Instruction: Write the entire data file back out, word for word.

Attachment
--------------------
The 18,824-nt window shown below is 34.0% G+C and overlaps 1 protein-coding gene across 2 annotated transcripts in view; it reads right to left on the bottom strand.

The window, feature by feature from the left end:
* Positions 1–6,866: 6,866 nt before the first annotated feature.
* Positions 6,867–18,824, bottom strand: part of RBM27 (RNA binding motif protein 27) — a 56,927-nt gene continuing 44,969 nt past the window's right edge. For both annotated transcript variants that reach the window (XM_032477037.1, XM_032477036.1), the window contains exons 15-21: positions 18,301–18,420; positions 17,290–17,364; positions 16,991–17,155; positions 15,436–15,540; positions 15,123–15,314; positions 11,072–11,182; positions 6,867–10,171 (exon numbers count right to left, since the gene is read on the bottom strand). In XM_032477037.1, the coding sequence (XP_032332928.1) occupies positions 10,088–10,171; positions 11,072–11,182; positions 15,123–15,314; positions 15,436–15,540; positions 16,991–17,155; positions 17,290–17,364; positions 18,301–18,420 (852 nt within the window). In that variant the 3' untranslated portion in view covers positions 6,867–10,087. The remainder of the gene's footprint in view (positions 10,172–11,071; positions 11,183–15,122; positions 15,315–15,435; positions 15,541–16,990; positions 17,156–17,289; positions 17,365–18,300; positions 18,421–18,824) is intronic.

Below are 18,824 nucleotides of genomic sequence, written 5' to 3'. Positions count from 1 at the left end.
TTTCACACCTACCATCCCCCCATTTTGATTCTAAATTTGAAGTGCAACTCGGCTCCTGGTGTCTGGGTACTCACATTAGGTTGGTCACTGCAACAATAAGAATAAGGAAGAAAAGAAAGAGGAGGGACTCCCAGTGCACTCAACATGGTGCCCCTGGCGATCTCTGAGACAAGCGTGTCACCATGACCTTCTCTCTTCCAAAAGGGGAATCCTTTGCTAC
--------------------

The 18,824-nt window shown below is 34.0% G+C and overlaps 1 protein-coding gene across 2 annotated transcripts in view; it reads right to left on the bottom strand.

The window, feature by feature from the left end:
* Positions 1–6,866: 6,866 nt before the first annotated feature.
* Positions 6,867–18,824, bottom strand: part of RBM27 (RNA binding motif protein 27) — a 56,927-nt gene continuing 44,969 nt past the window's right edge. For both annotated transcript variants that reach the window (XM_032477037.1, XM_032477036.1), the window contains exons 15-21: positions 18,301–18,420; positions 17,290–17,364; positions 16,991–17,155; positions 15,436–15,540; positions 15,123–15,314; positions 11,072–11,182; positions 6,867–10,171 (exon numbers count right to left, since the gene is read on the bottom strand). In XM_032477037.1, the coding sequence (XP_032332928.1) occupies positions 10,088–10,171; positions 11,072–11,182; positions 15,123–15,314; positions 15,436–15,540; positions 16,991–17,155; positions 17,290–17,364; positions 18,301–18,420 (852 nt within the window). In that variant the 3' untranslated portion in view covers positions 6,867–10,087. The remainder of the gene's footprint in view (positions 10,172–11,071; positions 11,183–15,122; positions 15,315–15,435; positions 15,541–16,990; positions 17,156–17,289; positions 17,365–18,300; positions 18,421–18,824) is intronic.

Below are 18,824 nucleotides of genomic sequence, written 5' to 3'. Positions count from 1 at the left end.
TTTCACACCTACCATCCCCCCATTTTGATTCTAAATTTGAAGTGCAACTCGGCTCCTGGTGTCTGGGTACTCACATTAGGTTGGTCACTGCAACAATAAGAATAAGGAAGAAAAGAAAGAGGAGGGACTCCCAGTGCACTCAACATGGTGCCCCTGGCGATCTCTGAGACAAGCGTGTCACCATGACCTTCTCTCTTCCAAAAGGGGAATCCTTTGCTAC